Faculty of Behavioural and Cultural StudiesPsychology

Students of psychology learn about human experiences and behaviour. Based on empirical research, students attempt to describe, understand and predict human behaviour in all areas of life as well as implications for psychological interventions.

Over the course of the academic programme, students should acquire knowledge, skills and experiences that will qualify them to work as psychologists. This career includes diagnostic, consulting, evaluating and intervening tasks in the social and health service sector, in education and further training, in administration, business and industry, as well as in psychological research and teaching. Students in an academic programme in psychology can expect to gain insights into various areas of psychology, which also lay the foundation for subsequent specialisation (in the Master’s programme). 

Special Features and Characteristics

The aim of teaching at the Psychological Institute is to represent psychology in its thematic variety so that students can gain an overview of the subject and make a competent and informed decision for a later specialisation. The Psychological Institute also attaches great importance to ensuring that beginning students are properly welcomed to the department. To this end, the institute organises a week-long introductory compact seminar in which students are provided with the opportunity to get to know the academic programme, the institute, the working groups and their new peers in order to become best prepared to start their studies.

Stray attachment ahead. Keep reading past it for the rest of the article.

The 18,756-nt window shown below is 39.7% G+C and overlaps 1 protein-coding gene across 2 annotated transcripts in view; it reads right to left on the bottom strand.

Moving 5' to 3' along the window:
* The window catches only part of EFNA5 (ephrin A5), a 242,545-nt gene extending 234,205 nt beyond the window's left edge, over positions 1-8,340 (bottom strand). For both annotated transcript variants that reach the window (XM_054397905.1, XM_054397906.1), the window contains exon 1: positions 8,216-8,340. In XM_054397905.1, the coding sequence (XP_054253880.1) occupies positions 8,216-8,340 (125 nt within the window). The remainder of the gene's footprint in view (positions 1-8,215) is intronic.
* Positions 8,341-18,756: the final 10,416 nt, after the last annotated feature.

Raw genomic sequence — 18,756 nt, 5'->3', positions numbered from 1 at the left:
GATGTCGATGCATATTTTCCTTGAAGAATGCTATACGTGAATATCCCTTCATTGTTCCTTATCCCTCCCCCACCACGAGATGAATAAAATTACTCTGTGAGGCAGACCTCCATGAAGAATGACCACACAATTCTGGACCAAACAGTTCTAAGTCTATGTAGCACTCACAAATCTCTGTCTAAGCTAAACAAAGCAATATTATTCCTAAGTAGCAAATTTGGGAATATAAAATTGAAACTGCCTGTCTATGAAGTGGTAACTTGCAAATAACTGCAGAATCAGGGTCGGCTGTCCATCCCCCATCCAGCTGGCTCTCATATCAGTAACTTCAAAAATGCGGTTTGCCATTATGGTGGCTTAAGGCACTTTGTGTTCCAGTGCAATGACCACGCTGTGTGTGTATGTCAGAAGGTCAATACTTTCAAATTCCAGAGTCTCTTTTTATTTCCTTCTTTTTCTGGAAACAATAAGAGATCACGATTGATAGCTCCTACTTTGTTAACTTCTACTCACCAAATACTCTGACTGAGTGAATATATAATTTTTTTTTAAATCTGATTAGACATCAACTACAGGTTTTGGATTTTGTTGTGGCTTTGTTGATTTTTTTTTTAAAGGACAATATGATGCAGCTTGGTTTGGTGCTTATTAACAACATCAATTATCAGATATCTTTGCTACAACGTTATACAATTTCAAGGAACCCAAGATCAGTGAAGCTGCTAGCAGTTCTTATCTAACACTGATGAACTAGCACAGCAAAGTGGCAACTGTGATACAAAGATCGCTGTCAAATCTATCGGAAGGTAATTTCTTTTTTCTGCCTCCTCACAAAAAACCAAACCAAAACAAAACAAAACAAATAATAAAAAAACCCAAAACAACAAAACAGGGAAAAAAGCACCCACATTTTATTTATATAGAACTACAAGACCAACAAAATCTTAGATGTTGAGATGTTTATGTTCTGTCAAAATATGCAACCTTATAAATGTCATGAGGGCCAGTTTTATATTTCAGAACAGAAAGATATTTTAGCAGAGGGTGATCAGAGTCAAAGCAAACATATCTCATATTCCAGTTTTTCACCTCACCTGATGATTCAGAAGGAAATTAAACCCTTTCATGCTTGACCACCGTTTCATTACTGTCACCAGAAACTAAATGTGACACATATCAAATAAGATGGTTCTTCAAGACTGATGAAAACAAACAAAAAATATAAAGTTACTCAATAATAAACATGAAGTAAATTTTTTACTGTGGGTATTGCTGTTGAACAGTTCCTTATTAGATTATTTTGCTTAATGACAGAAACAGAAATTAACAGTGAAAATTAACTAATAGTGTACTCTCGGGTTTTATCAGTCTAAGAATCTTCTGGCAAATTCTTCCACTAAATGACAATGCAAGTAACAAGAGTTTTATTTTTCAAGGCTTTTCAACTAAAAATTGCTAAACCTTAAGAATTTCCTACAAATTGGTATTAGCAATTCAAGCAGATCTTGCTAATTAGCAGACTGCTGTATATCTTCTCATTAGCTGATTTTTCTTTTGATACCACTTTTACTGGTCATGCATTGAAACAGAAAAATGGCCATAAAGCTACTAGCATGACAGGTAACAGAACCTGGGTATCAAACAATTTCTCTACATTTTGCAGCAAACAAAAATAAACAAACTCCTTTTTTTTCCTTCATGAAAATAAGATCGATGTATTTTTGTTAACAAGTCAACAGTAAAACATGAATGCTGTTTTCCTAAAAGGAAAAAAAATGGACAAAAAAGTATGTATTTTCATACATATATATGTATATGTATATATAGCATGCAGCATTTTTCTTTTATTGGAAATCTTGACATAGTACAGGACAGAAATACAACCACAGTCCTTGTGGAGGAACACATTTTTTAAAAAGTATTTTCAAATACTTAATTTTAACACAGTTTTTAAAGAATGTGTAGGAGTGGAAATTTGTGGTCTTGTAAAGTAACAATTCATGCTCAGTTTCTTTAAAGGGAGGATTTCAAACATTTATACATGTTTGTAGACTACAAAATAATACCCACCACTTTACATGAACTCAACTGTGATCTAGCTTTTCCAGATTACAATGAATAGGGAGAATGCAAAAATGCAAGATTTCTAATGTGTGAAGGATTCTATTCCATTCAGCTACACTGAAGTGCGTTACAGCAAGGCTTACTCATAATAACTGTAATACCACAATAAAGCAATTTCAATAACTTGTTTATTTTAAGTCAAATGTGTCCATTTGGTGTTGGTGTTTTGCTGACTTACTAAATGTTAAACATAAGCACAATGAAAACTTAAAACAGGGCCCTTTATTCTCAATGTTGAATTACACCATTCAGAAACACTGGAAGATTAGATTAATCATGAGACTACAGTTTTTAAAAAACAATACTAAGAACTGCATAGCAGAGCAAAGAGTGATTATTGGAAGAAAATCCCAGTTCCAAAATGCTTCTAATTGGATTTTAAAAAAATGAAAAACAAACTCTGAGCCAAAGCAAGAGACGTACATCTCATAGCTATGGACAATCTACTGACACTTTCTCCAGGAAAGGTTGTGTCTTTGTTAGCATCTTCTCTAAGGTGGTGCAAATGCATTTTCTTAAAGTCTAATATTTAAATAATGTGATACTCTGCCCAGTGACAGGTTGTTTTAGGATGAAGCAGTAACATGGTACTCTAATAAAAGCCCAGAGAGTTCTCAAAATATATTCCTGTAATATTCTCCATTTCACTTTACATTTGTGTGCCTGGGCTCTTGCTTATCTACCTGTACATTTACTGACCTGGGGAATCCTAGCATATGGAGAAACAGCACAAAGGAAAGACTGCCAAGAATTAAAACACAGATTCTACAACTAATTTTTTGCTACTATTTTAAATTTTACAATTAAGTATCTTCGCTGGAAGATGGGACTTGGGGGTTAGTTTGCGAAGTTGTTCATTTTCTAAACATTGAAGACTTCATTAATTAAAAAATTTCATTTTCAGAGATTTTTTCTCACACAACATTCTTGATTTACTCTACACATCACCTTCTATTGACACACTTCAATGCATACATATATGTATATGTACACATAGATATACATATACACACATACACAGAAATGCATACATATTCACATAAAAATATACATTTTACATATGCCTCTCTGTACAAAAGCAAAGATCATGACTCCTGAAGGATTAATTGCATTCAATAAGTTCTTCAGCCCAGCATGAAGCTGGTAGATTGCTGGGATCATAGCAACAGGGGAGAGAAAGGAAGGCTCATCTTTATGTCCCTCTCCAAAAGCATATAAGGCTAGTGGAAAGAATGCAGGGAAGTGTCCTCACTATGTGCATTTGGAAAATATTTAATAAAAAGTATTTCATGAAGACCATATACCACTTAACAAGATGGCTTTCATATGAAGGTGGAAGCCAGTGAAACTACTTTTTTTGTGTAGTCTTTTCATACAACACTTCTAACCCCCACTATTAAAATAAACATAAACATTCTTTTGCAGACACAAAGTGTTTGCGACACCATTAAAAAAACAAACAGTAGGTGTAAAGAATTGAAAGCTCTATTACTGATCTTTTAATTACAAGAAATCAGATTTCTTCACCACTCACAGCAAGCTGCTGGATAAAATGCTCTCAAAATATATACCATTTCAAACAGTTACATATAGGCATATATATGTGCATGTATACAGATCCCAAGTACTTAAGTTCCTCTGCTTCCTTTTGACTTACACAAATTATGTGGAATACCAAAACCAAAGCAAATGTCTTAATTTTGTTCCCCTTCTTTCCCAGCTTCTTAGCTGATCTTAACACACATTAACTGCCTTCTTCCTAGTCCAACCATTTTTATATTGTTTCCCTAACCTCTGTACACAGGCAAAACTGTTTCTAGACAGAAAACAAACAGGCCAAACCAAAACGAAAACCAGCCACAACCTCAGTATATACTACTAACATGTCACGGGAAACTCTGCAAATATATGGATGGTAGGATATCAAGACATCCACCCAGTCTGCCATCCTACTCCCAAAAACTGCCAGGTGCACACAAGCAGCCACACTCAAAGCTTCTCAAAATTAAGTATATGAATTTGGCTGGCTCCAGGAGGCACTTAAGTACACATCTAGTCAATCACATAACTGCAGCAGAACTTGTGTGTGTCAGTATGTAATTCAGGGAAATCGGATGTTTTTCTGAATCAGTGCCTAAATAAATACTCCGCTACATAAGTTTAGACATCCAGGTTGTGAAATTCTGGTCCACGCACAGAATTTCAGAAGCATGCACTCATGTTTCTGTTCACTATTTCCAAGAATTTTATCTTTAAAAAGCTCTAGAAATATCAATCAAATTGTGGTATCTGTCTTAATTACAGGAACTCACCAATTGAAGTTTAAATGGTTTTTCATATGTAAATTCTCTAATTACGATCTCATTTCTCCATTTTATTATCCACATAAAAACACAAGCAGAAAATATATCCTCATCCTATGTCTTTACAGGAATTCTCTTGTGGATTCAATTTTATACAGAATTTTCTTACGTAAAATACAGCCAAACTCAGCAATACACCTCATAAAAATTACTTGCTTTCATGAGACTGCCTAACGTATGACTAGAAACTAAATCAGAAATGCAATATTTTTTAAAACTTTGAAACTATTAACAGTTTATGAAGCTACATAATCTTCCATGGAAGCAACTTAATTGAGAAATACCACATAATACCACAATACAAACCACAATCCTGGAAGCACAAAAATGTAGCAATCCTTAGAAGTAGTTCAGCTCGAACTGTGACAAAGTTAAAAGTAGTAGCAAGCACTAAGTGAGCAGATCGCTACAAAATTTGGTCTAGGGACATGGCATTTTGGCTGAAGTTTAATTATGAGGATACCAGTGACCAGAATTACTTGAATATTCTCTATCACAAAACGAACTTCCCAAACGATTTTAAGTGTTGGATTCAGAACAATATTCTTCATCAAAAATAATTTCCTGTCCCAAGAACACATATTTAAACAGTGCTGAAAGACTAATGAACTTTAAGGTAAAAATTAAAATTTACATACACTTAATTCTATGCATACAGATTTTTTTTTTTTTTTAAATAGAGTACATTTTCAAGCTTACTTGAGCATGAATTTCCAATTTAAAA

An important overarching research interest in psychology at Heidelberg University is currently the analysis of (self-) regulation processes. Numerous questions are investigated from the various areas of psychology: What exactly is the ability to self-regulate and how does it develop in a lifetime? Are there inter-individual and cultural differences? Which are the underlying brain processes of self-regulation processes? Which internal and external factors that influence self-regulation exist? What is the connection between self-regulating abilities and decision making and problem solving processes? What roles does self-regulation play for successful educational and professional trajectories and a healthy life? What are the effects of impaired self-regulation processes? 

Furthermore, theoretical and empirical research at the Psychological Institute is characterised by:  

  • complex problem-solving 
  • developing tasks for PISA 
  • learning and cognition in early childhood 
  • development of human thinking in the context of brain maturation 
  • differential psychology of emotions, motivation and attentiveness 
  • gender and health psychology 
  • judging and making decisions in ecological contexts 
  • rationality and meta-cognition 
  • social influence on sustainable behaviour 
  • stress and health management 
  • innovation and change in the world of employment 
  • clinical emotion research 
  • care and psychotherapy research 
  • motivational and other conditions of learning and teaching 
  • quality of teaching in higher education 
  • psychology of ageing 
  •  development of modern methods for statistical data modelling 

Occupational Areas

The career options of the graduates are as diverse as the subject itself (the professional title ‘psychologist’ may not be used until after graduating from the Master’s degree programme). Depending on the areas of specialisation, graduates may find work in  

  • occupational psychology 
  • educational counselling 
  • human resources development 
  • psychotherapy 
  • mediation 
  • opinion research 
  • school psychology 
  • business consultancy 
  • traffic psychology 
  • science


Studierender Psychologie Uni Heidelberg

In my opinion, the diversity of scientific disciplines encompassed by the subject as well as the wide range of potential future careers make psychology an extremely fascinating and inspiring degree programme.

Johann-Konrad Weber, 18, Psychology, 1st semester Bachelor